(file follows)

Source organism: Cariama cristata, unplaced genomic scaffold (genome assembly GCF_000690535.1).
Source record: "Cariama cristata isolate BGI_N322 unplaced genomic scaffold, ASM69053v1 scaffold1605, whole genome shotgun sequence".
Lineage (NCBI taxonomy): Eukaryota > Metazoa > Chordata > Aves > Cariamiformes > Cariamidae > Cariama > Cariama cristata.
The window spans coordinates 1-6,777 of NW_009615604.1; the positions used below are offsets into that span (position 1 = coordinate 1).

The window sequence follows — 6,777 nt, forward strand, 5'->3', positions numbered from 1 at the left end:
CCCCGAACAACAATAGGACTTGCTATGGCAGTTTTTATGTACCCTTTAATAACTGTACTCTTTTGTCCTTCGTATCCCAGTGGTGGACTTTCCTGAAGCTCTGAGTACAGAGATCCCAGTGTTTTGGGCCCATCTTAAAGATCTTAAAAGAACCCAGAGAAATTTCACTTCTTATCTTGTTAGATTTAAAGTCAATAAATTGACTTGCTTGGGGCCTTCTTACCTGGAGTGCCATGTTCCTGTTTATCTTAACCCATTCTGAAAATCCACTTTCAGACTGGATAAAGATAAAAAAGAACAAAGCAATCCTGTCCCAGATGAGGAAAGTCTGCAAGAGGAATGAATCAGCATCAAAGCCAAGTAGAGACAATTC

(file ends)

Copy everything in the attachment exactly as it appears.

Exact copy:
Source organism: Cariama cristata, unplaced genomic scaffold (genome assembly GCF_000690535.1).
Source record: "Cariama cristata isolate BGI_N322 unplaced genomic scaffold, ASM69053v1 scaffold1605, whole genome shotgun sequence".
Lineage (NCBI taxonomy): Eukaryota > Metazoa > Chordata > Aves > Cariamiformes > Cariamidae > Cariama > Cariama cristata.
The window spans coordinates 1-6,777 of NW_009615604.1; the positions used below are offsets into that span (position 1 = coordinate 1).

The window sequence follows — 6,777 nt, forward strand, 5'->3', positions numbered from 1 at the left end:
CCCCGAACAACAATAGGACTTGCTATGGCAGTTTTTATGTACCCTTTAATAACTGTACTCTTTTGTCCTTCGTATCCCAGTGGTGGACTTTCCTGAAGCTCTGAGTACAGAGATCCCAGTGTTTTGGGCCCATCTTAAAGATCTTAAAAGAACCCAGAGAAATTTCACTTCTTATCTTGTTAGATTTAAAGTCAATAAATTGACTTGCTTGGGGCCTTCTTACCTGGAGTGCCATGTTCCTGTTTATCTTAACCCATTCTGAAAATCCACTTTCAGACTGGATAAAGATAAAAAAGAACAAAGCAATCCTGTCCCAGATGAGGAAAGTCTGCAAGAGGAATGAATCAGCATCAAAGCCAAGTAGAGACAATTC